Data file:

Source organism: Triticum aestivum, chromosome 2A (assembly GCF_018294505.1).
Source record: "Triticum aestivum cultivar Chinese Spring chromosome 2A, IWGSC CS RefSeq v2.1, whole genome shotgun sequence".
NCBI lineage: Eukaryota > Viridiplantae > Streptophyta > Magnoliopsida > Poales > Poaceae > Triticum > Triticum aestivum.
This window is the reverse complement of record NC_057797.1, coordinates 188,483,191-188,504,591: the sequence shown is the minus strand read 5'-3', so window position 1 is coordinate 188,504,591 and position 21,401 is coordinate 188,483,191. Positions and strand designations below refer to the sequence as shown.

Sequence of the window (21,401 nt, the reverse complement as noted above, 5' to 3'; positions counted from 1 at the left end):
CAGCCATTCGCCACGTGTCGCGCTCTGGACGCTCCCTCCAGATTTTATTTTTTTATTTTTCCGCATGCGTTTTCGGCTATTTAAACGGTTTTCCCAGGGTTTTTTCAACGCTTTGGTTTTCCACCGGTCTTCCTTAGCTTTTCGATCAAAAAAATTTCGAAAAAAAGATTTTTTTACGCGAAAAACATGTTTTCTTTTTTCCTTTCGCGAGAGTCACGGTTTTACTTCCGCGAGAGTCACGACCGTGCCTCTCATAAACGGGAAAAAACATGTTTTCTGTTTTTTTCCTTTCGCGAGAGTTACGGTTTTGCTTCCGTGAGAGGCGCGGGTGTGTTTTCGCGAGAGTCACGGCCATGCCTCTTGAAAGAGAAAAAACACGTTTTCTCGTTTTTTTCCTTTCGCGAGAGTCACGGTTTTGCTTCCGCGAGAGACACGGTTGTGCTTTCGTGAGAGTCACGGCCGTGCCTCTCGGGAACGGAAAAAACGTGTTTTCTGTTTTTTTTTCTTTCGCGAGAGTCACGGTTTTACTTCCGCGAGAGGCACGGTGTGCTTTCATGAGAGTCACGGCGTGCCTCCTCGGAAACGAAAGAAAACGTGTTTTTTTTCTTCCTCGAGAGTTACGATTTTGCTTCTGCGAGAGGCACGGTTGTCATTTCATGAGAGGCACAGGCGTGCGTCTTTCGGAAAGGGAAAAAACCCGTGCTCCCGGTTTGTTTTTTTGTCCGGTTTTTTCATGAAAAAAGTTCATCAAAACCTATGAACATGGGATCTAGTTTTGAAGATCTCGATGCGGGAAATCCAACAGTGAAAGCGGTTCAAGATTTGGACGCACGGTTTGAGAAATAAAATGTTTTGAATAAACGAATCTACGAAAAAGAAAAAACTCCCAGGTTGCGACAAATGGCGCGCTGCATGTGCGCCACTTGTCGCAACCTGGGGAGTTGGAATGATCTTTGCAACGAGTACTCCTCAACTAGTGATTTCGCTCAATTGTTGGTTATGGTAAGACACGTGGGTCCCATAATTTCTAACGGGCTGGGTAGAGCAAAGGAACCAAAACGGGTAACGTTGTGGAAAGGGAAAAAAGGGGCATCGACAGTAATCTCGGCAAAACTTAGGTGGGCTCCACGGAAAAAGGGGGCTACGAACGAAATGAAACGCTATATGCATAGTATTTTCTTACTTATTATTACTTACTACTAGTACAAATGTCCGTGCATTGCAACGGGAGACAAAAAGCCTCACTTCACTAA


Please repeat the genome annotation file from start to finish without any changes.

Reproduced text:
Source organism: Triticum aestivum, chromosome 2A (assembly GCF_018294505.1).
Source record: "Triticum aestivum cultivar Chinese Spring chromosome 2A, IWGSC CS RefSeq v2.1, whole genome shotgun sequence".
NCBI lineage: Eukaryota > Viridiplantae > Streptophyta > Magnoliopsida > Poales > Poaceae > Triticum > Triticum aestivum.
This window is the reverse complement of record NC_057797.1, coordinates 188,483,191-188,504,591: the sequence shown is the minus strand read 5'-3', so window position 1 is coordinate 188,504,591 and position 21,401 is coordinate 188,483,191. Positions and strand designations below refer to the sequence as shown.

Sequence of the window (21,401 nt, the reverse complement as noted above, 5' to 3'; positions counted from 1 at the left end):
CAGCCATTCGCCACGTGTCGCGCTCTGGACGCTCCCTCCAGATTTTATTTTTTTATTTTTCCGCATGCGTTTTCGGCTATTTAAACGGTTTTCCCAGGGTTTTTTCAACGCTTTGGTTTTCCACCGGTCTTCCTTAGCTTTTCGATCAAAAAAATTTCGAAAAAAAGATTTTTTTACGCGAAAAACATGTTTTCTTTTTTCCTTTCGCGAGAGTCACGGTTTTACTTCCGCGAGAGTCACGACCGTGCCTCTCATAAACGGGAAAAAACATGTTTTCTGTTTTTTTCCTTTCGCGAGAGTTACGGTTTTGCTTCCGTGAGAGGCGCGGGTGTGTTTTCGCGAGAGTCACGGCCATGCCTCTTGAAAGAGAAAAAACACGTTTTCTCGTTTTTTTCCTTTCGCGAGAGTCACGGTTTTGCTTCCGCGAGAGACACGGTTGTGCTTTCGTGAGAGTCACGGCCGTGCCTCTCGGGAACGGAAAAAACGTGTTTTCTGTTTTTTTTTCTTTCGCGAGAGTCACGGTTTTACTTCCGCGAGAGGCACGGTGTGCTTTCATGAGAGTCACGGCGTGCCTCCTCGGAAACGAAAGAAAACGTGTTTTTTTTCTTCCTCGAGAGTTACGATTTTGCTTCTGCGAGAGGCACGGTTGTCATTTCATGAGAGGCACAGGCGTGCGTCTTTCGGAAAGGGAAAAAACCCGTGCTCCCGGTTTGTTTTTTTGTCCGGTTTTTTCATGAAAAAAGTTCATCAAAACCTATGAACATGGGATCTAGTTTTGAAGATCTCGATGCGGGAAATCCAACAGTGAAAGCGGTTCAAGATTTGGACGCACGGTTTGAGAAATAAAATGTTTTGAATAAACGAATCTACGAAAAAGAAAAAACTCCCAGGTTGCGACAAATGGCGCGCTGCATGTGCGCCACTTGTCGCAACCTGGGGAGTTGGAATGATCTTTGCAACGAGTACTCCTCAACTAGTGATTTCGCTCAATTGTTGGTTATGGTAAGACACGTGGGTCCCATAATTTCTAACGGGCTGGGTAGAGCAAAGGAACCAAAACGGGTAACGTTGTGGAAAGGGAAAAAAGGGGCATCGACAGTAATCTCGGCAAAACTTAGGTGGGCTCCACGGAAAAAGGGGGCTACGAACGAAATGAAACGCTATATGCATAGTATTTTCTTACTTATTATTACTTACTACTAGTACAAATGTCCGTGCATTGCAACGGGAGACAAAAAGCCTCACTTCACTAA